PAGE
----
When you hear about antioxidants, you probably imagine fruits like blueberries or perhaps matcha powder. However, antioxidants aren’t just found in those so-called superfoods. All fruits and vegetables contain at least some antioxidants and these antioxidants are all relevant to your health.
The effect is obvious from the name, as antioxidants really do decrease oxidation. Specifically, they help to protect your body from oxidative damage caused by reactive oxygen species.
Such damage can harm your cells and even your DNA, increasing the risk of disease. Getting plenty of antioxidants is the best way to decrease this damage and protect your health at the same time.
Green peas mightn’t be as famous for antioxidants as blueberries, but you’re still getting some antioxidants and every little bit counts, right?
They’re Good For Your Blood Sugar
Peas have a relatively low glycemic index (GI), making them a useful ingredient for anyone with diabetes. They do contain some sugar, true, but this is easily offset by the amount of fiber and protein in the peas.
As such, peas should help to balance your blood sugar levels, especially when eaten along with other healthy ingredients.
Provide Fiber, Which Helps With Digestion
A cup of green peas gives you a little under 9 grams of fiber. That’s an impressive amount, especially as most of us need more fiber than we’re currently consuming.
We don’t digest fiber, but this doesn’t make it any less important. For one thing, insoluble fiber helps to bulk out your stools, which keeps you regular and reduces the risk of constipation.
Peas are particularly good for this effect, as most of their fiber is in the insoluble form. There is some soluble fiber too. This type acts as good for your gut bacteria and also helps to promote a sense of fullness.
Not surprisingly, these effects are important for your digestion and for keeping your body functioning well.
Can Promote Heart Health
Vegetables, including peas, have many positive health impacts. One of these is the ability to decrease the risk of heart disease.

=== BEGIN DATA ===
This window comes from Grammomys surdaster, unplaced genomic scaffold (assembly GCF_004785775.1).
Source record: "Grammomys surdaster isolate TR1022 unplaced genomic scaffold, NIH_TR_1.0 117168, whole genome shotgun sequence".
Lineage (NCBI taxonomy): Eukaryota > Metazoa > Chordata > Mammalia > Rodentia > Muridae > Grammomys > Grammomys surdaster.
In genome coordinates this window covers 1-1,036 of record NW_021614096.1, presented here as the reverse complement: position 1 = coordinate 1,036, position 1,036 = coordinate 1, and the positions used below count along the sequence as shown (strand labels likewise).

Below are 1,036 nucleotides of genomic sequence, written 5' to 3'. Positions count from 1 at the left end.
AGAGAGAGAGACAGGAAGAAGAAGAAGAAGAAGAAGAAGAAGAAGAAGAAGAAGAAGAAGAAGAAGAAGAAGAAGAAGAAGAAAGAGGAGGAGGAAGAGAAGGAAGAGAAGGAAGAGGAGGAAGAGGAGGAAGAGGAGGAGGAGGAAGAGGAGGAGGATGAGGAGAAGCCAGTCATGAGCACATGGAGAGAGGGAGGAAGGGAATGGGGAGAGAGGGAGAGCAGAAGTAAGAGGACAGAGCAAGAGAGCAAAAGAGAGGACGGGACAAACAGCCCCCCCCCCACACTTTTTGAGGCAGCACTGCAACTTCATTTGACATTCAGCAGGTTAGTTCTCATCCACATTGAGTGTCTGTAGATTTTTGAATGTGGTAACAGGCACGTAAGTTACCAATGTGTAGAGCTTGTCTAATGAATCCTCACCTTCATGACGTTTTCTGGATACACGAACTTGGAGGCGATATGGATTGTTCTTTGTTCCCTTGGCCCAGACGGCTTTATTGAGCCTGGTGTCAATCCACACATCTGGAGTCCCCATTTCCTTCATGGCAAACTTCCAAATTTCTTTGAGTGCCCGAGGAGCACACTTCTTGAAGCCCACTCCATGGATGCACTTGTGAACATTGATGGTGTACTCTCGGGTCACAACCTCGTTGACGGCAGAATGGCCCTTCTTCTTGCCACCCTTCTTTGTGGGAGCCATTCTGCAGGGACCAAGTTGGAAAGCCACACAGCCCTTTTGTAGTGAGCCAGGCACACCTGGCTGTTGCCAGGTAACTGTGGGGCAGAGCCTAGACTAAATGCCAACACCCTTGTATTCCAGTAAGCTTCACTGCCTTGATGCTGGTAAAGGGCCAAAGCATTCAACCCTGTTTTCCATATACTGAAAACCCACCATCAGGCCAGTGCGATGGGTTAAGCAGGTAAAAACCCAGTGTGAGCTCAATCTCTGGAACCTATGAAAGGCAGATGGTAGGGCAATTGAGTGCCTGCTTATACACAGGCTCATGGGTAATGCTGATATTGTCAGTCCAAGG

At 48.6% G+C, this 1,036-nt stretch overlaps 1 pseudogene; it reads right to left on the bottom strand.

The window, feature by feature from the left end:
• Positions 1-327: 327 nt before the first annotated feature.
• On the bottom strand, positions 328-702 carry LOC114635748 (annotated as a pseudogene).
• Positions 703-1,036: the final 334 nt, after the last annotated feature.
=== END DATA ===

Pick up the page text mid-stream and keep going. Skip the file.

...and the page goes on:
Peas do this in multiple ways.
First, their fiber content can help to decrease cholesterol levels, particularly LDL cholesterol. This is an important effect, as high levels of LDL cholesterol are a notable heart disease risk factor.
Then there are the nutrients present, including magnesium and potassium. These can protect your heart too, like the way that potassium helps to lower blood pressure levels.
The antioxidants in peas are relevant too. While more research is needed, there are multiple ways that antioxidants could decrease heart disease risk. Antioxidant compounds don’t just fight oxidation either. They have other roles in the body too, some of which may lower disease risk as well.
How Peas Could Be A Problem
They’re Relatively High In Carbs
While the nutrient distribution of peas is fantastic, they do fall down when it comes to carbs. In fact, a cup of the cooked peas contains a whopping 25 grams of carbs. Close to 9 grams of those come from fiber, but that leaves around 16 grams of net carbs.
You even get 9.5 grams of sugar for that serving size, which is a decent amount for a cup of peas. This makes peas difficult if you’re following a keto diet. You might need to skip them entirely or keep a close eye on your portion size.
Can Cause Side Effects
Some people experience side effects with green peas, including bloating and gas. There are a few possible reasons for this side effect, starting with the fiber content.
There are also some FODMAPs in green peas, which may cause side effects for people with sensitive digestive systems. Similarly, there are lectins present. These can cause digestive side effects for some people as well.